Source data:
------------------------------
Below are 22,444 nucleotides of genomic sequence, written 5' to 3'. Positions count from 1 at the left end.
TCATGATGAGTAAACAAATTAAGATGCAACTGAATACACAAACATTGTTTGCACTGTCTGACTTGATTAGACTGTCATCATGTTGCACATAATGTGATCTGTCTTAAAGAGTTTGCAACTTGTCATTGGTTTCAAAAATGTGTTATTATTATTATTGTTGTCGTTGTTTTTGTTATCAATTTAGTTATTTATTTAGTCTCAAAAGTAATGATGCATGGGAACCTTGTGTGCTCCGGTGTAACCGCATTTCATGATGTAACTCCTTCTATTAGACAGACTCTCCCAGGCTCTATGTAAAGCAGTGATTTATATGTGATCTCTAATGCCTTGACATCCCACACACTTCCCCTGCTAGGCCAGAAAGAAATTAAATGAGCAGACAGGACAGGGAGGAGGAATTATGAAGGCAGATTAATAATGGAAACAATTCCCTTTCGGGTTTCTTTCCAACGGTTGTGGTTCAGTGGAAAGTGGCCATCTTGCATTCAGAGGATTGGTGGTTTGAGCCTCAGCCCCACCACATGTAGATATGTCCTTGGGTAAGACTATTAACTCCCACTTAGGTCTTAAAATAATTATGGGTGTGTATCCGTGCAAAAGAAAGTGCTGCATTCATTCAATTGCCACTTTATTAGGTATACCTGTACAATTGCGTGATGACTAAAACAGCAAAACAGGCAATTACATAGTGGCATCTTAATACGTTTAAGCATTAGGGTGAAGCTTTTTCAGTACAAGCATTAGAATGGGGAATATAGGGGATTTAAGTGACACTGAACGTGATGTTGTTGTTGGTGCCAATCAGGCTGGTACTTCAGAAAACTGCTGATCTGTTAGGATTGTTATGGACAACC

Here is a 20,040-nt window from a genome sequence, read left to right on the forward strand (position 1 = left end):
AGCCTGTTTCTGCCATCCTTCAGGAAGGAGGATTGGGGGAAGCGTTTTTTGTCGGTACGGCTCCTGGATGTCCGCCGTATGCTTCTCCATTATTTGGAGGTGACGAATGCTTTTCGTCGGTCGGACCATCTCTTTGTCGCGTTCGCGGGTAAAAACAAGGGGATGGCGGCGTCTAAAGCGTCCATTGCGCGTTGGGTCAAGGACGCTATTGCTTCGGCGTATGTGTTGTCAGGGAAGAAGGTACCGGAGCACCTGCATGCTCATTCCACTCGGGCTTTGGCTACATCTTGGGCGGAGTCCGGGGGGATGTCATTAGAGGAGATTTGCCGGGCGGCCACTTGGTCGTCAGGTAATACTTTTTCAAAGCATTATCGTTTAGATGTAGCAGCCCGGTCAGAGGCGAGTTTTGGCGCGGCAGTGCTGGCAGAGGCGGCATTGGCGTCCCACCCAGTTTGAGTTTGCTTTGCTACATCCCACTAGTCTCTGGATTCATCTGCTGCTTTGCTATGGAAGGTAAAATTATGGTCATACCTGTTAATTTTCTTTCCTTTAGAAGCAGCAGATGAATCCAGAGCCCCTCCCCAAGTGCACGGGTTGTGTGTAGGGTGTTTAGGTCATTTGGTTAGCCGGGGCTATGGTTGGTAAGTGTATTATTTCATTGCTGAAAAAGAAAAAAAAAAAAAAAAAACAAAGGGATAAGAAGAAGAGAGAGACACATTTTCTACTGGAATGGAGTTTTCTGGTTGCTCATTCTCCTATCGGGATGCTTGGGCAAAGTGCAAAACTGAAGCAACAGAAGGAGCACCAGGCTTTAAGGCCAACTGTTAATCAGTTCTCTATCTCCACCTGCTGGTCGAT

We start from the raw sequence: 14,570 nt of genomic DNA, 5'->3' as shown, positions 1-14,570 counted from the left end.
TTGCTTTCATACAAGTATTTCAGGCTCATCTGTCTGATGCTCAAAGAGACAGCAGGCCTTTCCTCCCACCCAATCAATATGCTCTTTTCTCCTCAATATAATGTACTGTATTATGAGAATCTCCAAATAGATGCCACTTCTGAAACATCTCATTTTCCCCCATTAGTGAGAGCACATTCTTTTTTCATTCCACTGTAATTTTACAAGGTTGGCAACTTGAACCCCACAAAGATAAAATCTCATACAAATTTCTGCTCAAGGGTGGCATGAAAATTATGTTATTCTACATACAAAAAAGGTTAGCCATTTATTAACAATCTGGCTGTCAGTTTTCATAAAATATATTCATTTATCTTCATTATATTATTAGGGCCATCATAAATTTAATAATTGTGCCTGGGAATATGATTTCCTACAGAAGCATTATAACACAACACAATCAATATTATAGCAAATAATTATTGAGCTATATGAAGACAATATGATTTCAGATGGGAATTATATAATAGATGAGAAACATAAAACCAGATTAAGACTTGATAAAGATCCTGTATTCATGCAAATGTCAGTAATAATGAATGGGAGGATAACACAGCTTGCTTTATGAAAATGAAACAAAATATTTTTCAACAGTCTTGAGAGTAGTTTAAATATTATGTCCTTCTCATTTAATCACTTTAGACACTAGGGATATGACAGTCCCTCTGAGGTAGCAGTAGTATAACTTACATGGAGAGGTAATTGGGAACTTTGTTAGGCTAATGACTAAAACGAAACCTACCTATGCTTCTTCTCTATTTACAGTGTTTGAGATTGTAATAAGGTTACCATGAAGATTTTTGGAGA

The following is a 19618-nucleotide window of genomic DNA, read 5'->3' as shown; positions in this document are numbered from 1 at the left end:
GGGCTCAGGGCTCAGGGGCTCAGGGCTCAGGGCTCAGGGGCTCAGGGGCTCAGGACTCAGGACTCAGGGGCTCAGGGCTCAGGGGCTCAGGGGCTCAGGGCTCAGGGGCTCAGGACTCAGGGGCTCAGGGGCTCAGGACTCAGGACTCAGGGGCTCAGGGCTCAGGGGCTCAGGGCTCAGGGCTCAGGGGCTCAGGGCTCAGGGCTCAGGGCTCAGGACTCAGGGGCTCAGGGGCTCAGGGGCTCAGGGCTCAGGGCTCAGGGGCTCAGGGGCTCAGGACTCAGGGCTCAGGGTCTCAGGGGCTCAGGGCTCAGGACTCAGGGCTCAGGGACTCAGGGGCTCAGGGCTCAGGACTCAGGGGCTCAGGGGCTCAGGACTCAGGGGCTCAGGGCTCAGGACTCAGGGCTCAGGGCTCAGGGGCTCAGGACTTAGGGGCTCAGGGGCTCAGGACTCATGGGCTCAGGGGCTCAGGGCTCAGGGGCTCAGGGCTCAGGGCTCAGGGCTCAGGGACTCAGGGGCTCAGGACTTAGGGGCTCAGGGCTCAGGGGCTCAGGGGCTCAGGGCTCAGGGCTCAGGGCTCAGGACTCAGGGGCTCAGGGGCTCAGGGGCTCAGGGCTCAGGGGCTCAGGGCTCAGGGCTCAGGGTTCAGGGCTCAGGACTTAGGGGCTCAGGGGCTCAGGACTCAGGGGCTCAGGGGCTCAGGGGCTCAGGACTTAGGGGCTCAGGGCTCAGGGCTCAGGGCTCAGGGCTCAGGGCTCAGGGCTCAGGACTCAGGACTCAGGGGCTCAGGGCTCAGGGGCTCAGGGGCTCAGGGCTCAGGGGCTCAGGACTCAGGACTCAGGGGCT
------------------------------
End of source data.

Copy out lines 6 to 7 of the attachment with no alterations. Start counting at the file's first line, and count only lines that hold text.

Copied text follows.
TTGCTTTCATACAAGTATTTCAGGCTCATCTGTCTGATGCTCAAAGAGACAGCAGGCCTTTCCTCCCACCCAATCAATATGCTCTTTTCTCCTCAATATAATGTACTGTATTATGAGAATCTCCAAATAGATGCCACTTCTGAAACATCTCATTTTCCCCCATTAGTGAGAGCACATTCTTTTTTCATTCCACTGTAATTTTACAAGGTTGGCAACTTGAACCCCACAAAGATAAAATCTCATACAAATTTCTGCTCAAGGGTGGCATGAAAATTATGTTATTCTACATACAAAAAAGGTTAGCCATTTATTAACAATCTGGCTGTCAGTTTTCATAAAATATATTCATTTATCTTCATTATATTATTAGGGCCATCATAAATTTAATAATTGTGCCTGGGAATATGATTTCCTACAGAAGCATTATAACACAACACAATCAATATTATAGCAAATAATTATTGAGCTATATGAAGACAATATGATTTCAGATGGGAATTATATAATAGATGAGAAACATAAAACCAGATTAAGACTTGATAAAGATCCTGTATTCATGCAAATGTCAGTAATAATGAATGGGAGGATAACACAGCTTGCTTTATGAAAATGAAACAAAATATTTTTCAACAGTCTTGAGAGTAGTTTAAATATTATGTCCTTCTCATTTAATCACTTTAGACACTAGGGATATGACAGTCCCTCTGAGGTAGCAGTAGTATAACTTACATGGAGAGGTAATTGGGAACTTTGTTAGGCTAATGACTAAAACGAAACCTACCTATGCTTCTTCTCTATTTACAGTGTTTGAGATTGTAATAAGGTTACCATGAAGATTTTTGGAGA

The following is a 19618-nucleotide window of genomic DNA, read 5'->3' as shown; positions in this document are numbered from 1 at the left end: